In-game purchases have become extremely lucrative for video game developers with the advent of the ‘freemium’ business model. One might argue that the economics are heavily rigged in favor of video game publishers. Gamers have no way of selling assets back and whether they even ‘own’ them at all is a matter of extensive debate.


Sydney-based Fuel Games is an eSport start-up looking to leverage blockchain technology to ensure that developers no longer have centralized control over in-game economies. Their Apollo platform allows game publishers to integrate decentralized assets fast and accurately at scale with no middleware-coins required. With the company’s first release, Etherbots, participants can purchase parts, build robots and battle against each other. These digital assets can subsequently be sold to other players, with some items having reached prices as high as $18,000.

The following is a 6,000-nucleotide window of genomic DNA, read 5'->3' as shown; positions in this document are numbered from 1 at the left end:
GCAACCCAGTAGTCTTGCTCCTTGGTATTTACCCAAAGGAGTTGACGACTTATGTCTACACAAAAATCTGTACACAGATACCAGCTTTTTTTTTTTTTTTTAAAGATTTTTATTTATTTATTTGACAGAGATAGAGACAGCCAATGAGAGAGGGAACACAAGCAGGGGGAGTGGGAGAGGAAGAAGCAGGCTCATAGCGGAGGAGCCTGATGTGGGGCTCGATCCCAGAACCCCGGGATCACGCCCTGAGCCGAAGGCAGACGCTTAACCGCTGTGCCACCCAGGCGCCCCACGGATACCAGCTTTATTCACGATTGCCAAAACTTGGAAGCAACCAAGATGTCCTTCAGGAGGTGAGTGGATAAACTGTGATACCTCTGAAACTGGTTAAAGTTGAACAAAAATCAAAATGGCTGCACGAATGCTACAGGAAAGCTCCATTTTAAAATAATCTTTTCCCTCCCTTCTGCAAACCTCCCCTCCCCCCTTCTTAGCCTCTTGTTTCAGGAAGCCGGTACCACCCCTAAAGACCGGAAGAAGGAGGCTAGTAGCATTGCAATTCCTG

The fusion of blockchain technology, cryptocurrencies, and gaming is promising. Coupled with the meteoric rise of eSports and an opportunity for developers to properly monetize and participate in the gaming community, the emergence of a new gaming landscape is inevitable. Tokenization of virtual goods, improved betting, and secure payments are just several of the existing benefits – with many more to arrive as blockchain itself keeps scaling and improving at an exponential pace.


Got any questions for our team or are you up to discuss blockchain and gaming? Feel free to reach out to us!